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A History of the United States by Cecil Chesterton

The Federalist party virtually died of the blow


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event amply justified her claim. The oppression laws which the Federalists had induced Congress to pass were virtually dead letters from the moment of their passing. And when the time came for the nation to speak, it rose as one man and flung Adams from his seat. The Federalist party virtually died of the blow. The dream of an oligarchical Republic was at an end, and the will of the people, expressed with unmistakable emphasis, gave the Chief Magistracy to the author of the Declaration of Independence.

CHAPTER V

THE VIRGINIAN DYNASTY

I have spoken of Jefferson's election as if it had been a direct act of the people; and morally it was so. But in the actual proceedings there was a certain hitch, which is of interest not only because it illustrated a peculiar technical defect in the original Constitution and so led to its amendment, but because it introduces here, for the first time, the dubious but not unfascinating figure of Aaron Burr.

Burr was a politician of a type which democracies will always produce, and which those who dislike democracy will always use for its reproach. Yet the reproach is evidently unjust. In all societies, most of those who meddle with the government of men will do so in pursuit of their own interests, and in all societies

the professional politician will reveal himself as a somewhat debased type. In a despotism he will become a courtier and obtain favour by obsequious and often dishonourable services to a prince. In an old-fashioned oligarchy he will adopt the same attitude towards some powerful noble. In a parliamentary plutocracy, like our own, he will proceed in fashion with which we are only too familiar, will make himself the paid servant of those wealthy men who finance politicians, and will enrich himself by means of "tips" from financiers and bribes from Government contractors. In a democracy, the same sort of man will try to obtain his ends by flattering and cajoling the populace. It is not obvious that he is more mischievous as demagogue than he was as courtier, lackey, or parliamentary intriguer. Indeed, he is almost certainly less so, for he must at least in some fashion serve, even if only that he may deceive them, those whose servant he should be. At any rate, the purely self-seeking demagogue is certainly a recurrent figure in democratic politics, and of the self-seeking demagogue Aaron Burr was an excellent specimen.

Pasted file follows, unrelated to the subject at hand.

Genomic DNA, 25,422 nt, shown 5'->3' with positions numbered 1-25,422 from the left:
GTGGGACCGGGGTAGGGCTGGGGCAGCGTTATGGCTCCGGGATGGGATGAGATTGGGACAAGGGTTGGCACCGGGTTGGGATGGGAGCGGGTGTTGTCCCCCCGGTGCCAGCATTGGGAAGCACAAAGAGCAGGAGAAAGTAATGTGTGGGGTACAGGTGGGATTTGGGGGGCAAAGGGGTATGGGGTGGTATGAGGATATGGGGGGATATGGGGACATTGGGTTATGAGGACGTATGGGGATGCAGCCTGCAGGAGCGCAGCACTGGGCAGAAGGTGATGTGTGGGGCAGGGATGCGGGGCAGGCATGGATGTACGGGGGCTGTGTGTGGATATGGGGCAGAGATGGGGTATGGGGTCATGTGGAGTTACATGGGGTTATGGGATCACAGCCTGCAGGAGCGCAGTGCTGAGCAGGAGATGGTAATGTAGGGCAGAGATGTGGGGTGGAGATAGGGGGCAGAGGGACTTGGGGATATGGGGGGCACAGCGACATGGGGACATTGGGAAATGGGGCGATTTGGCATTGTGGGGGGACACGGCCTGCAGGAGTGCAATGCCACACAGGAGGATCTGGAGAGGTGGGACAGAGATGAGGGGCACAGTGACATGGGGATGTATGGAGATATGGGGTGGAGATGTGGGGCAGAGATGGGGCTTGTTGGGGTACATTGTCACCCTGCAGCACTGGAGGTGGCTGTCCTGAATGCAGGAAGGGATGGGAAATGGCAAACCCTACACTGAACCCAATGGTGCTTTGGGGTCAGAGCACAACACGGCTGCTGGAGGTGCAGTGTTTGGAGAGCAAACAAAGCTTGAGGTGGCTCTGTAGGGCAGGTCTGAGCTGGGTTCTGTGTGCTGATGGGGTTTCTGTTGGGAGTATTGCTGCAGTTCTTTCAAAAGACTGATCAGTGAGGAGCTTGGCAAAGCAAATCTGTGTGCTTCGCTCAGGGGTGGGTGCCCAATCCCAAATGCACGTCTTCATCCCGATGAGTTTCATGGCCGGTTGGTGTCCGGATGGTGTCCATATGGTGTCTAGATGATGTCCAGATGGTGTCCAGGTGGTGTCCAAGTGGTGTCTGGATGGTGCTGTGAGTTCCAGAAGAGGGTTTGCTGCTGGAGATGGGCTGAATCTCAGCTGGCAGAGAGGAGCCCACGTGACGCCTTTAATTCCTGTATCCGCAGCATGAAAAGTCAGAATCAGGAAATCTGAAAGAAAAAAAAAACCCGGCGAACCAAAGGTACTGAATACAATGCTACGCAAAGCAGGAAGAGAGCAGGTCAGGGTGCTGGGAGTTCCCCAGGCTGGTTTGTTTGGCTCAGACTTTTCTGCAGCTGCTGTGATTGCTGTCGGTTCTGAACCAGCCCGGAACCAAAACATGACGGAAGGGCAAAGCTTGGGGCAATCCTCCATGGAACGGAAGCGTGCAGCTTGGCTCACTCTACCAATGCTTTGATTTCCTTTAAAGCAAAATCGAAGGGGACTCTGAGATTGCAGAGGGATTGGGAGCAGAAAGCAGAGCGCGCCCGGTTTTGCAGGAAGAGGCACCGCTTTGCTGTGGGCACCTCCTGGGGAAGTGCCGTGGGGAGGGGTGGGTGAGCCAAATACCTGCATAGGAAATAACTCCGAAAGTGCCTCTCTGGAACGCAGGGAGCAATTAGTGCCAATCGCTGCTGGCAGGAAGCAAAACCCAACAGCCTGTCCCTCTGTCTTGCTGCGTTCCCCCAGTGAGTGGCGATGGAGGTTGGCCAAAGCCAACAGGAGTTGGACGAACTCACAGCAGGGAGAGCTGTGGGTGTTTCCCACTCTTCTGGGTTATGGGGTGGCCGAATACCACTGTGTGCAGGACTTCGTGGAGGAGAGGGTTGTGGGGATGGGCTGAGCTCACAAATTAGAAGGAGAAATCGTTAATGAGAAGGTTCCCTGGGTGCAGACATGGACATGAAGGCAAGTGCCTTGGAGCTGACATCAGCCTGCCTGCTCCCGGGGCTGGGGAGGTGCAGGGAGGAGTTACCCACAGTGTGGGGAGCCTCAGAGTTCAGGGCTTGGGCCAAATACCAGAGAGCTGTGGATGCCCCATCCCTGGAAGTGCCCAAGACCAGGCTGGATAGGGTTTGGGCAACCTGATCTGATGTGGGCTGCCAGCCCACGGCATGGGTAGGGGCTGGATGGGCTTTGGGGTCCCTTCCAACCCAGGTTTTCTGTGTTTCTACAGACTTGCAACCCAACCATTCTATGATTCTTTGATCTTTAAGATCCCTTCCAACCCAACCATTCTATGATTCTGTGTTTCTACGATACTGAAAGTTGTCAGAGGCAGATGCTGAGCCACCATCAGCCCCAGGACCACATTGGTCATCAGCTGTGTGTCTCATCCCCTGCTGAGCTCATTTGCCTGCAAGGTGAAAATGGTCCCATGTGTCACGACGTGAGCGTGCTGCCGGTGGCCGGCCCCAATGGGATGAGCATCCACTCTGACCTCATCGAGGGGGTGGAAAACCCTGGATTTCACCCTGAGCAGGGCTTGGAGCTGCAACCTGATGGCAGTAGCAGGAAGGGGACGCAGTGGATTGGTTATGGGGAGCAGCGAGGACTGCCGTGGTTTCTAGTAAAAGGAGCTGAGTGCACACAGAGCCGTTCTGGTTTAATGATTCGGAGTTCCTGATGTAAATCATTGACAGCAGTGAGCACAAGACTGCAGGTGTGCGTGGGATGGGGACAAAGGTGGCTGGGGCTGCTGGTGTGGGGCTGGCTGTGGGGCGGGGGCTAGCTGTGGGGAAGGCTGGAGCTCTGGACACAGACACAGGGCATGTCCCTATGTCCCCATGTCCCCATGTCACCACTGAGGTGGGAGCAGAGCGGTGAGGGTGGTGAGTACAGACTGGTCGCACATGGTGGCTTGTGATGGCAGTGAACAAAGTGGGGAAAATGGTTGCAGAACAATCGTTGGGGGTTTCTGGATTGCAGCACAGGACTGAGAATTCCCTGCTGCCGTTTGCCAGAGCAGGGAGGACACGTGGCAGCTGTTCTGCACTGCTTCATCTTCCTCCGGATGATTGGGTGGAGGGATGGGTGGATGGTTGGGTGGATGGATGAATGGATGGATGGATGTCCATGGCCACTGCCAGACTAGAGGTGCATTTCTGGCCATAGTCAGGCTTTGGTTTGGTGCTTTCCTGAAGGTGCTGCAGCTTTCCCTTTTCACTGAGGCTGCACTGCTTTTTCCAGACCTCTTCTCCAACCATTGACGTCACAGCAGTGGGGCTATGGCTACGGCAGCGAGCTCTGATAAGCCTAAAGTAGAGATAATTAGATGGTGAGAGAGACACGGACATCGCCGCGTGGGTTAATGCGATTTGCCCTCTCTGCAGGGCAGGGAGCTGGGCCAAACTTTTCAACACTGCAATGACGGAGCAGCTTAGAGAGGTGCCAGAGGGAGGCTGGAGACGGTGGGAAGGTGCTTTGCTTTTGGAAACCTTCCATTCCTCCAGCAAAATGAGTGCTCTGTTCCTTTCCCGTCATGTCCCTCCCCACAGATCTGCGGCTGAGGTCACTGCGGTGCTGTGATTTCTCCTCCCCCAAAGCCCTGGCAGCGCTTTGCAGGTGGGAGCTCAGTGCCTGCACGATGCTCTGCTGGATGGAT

He had been a soldier not without distinction, and to the last he retained a single virtue--the grand virtue of courage. For the rest, he was the Tammany Boss writ large. An able political organizer, possessed of much personal charm, he had made himself master of the powerful organization of the Democratic party in New York State, and as such was able to bring valuable support to the party which was opposing the administration of Adams. As a reward for his services, it was determined that he should be Democratic candidate for the Vice-Presidency. But here the machinery devised by the Convention played a strange trick. When the votes of the Electoral College came to be counted, it was found that instead of Jefferson leading and yet leaving enough votes to give Burr the second place, the votes for the two were exactly equal. This, under the Constitution, threw the decision into the hands of the House of Representatives, and in that House the Federalists still held the balance of power. They could not choose their own nominee, but they could choose either Jefferson or Burr, and many of them, desiring at the worst to frustrate the triumph of their great enemy, were disposed to choose Burr; while Burr, who cared only for his own career, was ready enough to lend himself to such an intrigue.


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